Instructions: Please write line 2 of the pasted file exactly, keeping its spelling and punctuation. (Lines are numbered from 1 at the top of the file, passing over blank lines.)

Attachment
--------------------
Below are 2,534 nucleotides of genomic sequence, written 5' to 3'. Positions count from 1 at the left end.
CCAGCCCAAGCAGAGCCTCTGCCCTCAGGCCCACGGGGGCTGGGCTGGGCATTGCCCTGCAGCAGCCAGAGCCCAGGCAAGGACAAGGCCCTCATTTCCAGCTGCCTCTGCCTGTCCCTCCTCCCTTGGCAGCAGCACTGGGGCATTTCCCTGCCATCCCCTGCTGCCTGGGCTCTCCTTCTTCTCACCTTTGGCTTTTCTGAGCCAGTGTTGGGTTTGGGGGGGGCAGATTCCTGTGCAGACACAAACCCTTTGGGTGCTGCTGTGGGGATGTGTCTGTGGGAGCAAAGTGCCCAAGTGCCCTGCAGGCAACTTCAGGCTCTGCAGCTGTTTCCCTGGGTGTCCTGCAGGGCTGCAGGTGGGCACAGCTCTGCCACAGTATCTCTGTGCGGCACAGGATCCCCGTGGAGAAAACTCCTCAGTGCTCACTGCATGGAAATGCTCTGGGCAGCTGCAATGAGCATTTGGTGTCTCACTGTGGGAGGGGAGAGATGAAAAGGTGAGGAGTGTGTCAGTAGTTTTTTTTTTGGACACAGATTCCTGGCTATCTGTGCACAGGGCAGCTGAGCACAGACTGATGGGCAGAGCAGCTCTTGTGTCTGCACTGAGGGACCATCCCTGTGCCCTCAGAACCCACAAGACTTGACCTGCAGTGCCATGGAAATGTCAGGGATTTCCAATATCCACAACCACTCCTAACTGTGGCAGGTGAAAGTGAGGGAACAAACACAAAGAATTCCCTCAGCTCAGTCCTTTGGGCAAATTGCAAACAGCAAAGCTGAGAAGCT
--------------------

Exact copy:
CCAGCCCAAGCAGAGCCTCTGCCCTCAGGCCCACGGGGGCTGGGCTGGGCATTGCCCTGCAGCAGCCAGAGCCCAGGCAAGGACAAGGCCCTCATTTCCAGCTGCCTCTGCCTGTCCCTCCTCCCTTGGCAGCAGCACTGGGGCATTTCCCTGCCATCCCCTGCTGCCTGGGCTCTCCTTCTTCTCACCTTTGGCTTTTCTGAGCCAGTGTTGGGTTTGGGGGGGGCAGATTCCTGTGCAGACACAAACCCTTTGGGTGCTGCTGTGGGGATGTGTCTGTGGGAGCAAAGTGCCCAAGTGCCCTGCAGGCAACTTCAGGCTCTGCAGCTGTTTCCCTGGGTGTCCTGCAGGGCTGCAGGTGGGCACAGCTCTGCCACAGTATCTCTGTGCGGCACAGGATCCCCGTGGAGAAAACTCCTCAGTGCTCACTGCATGGAAATGCTCTGGGCAGCTGCAATGAGCATTTGGTGTCTCACTGTGGGAGGGGAGAGATGAAAAGGTGAGGAGTGTGTCAGTAGTTTTTTTTTTGGACACAGATTCCTGGCTATCTGTGCACAGGGCAGCTGAGCACAGACTGATGGGCAGAGCAGCTCTTGTGTCTGCACTGAGGGACCATCCCTGTGCCCTCAGAACCCACAAGACTTGACCTGCAGTGCCATGGAAATGTCAGGGATTTCCAATATCCACAACCACTCCTAACTGTGGCAGGTGAAAGTGAGGGAACAAACACAAAGAATTCCCTCAGCTCAGTCCTTTGGGCAAATTGCAAACAGCAAAGCTGAGAAGCT